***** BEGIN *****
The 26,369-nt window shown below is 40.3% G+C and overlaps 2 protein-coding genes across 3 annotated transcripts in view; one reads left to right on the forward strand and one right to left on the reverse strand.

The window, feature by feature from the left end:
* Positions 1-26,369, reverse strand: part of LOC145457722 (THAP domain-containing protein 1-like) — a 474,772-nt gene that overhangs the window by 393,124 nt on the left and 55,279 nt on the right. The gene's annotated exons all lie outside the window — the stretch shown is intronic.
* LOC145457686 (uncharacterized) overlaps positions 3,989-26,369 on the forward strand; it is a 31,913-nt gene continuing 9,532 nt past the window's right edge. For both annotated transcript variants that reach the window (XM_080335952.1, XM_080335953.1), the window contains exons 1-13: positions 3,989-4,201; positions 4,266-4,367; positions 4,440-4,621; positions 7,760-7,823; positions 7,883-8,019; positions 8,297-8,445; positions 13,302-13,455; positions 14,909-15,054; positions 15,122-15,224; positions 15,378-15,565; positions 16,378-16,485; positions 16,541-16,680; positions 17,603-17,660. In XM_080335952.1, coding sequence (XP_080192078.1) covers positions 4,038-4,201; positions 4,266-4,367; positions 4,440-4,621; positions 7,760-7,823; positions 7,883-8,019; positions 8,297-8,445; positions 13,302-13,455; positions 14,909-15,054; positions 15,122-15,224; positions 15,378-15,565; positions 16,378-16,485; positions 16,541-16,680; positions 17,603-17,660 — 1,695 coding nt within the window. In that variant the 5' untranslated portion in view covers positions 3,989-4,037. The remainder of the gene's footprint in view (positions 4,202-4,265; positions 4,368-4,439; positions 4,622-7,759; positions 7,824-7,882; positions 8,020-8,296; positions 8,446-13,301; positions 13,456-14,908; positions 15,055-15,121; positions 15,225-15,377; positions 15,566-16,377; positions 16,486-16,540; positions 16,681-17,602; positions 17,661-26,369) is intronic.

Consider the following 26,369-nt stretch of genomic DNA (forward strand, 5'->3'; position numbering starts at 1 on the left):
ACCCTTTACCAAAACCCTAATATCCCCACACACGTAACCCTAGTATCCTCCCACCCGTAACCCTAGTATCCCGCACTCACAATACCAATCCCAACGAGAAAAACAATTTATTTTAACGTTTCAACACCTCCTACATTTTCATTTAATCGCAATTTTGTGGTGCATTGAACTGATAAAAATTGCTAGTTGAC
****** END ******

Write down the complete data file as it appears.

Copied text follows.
The 26,369-nt window shown below is 40.3% G+C and overlaps 2 protein-coding genes across 3 annotated transcripts in view; one reads left to right on the forward strand and one right to left on the reverse strand.

The window, feature by feature from the left end:
* Positions 1-26,369, reverse strand: part of LOC145457722 (THAP domain-containing protein 1-like) — a 474,772-nt gene that overhangs the window by 393,124 nt on the left and 55,279 nt on the right. The gene's annotated exons all lie outside the window — the stretch shown is intronic.
* LOC145457686 (uncharacterized) overlaps positions 3,989-26,369 on the forward strand; it is a 31,913-nt gene continuing 9,532 nt past the window's right edge. For both annotated transcript variants that reach the window (XM_080335952.1, XM_080335953.1), the window contains exons 1-13: positions 3,989-4,201; positions 4,266-4,367; positions 4,440-4,621; positions 7,760-7,823; positions 7,883-8,019; positions 8,297-8,445; positions 13,302-13,455; positions 14,909-15,054; positions 15,122-15,224; positions 15,378-15,565; positions 16,378-16,485; positions 16,541-16,680; positions 17,603-17,660. In XM_080335952.1, coding sequence (XP_080192078.1) covers positions 4,038-4,201; positions 4,266-4,367; positions 4,440-4,621; positions 7,760-7,823; positions 7,883-8,019; positions 8,297-8,445; positions 13,302-13,455; positions 14,909-15,054; positions 15,122-15,224; positions 15,378-15,565; positions 16,378-16,485; positions 16,541-16,680; positions 17,603-17,660 — 1,695 coding nt within the window. In that variant the 5' untranslated portion in view covers positions 3,989-4,037. The remainder of the gene's footprint in view (positions 4,202-4,265; positions 4,368-4,439; positions 4,622-7,759; positions 7,824-7,882; positions 8,020-8,296; positions 8,446-13,301; positions 13,456-14,908; positions 15,055-15,121; positions 15,225-15,377; positions 15,566-16,377; positions 16,486-16,540; positions 16,681-17,602; positions 17,661-26,369) is intronic.

Consider the following 26,369-nt stretch of genomic DNA (forward strand, 5'->3'; position numbering starts at 1 on the left):
ACCCTTTACCAAAACCCTAATATCCCCACACACGTAACCCTAGTATCCTCCCACCCGTAACCCTAGTATCCCGCACTCACAATACCAATCCCAACGAGAAAAACAATTTATTTTAACGTTTCAACACCTCCTACATTTTCATTTAATCGCAATTTTGTGGTGCATTGAACTGATAAAAATTGCTAGTTGAC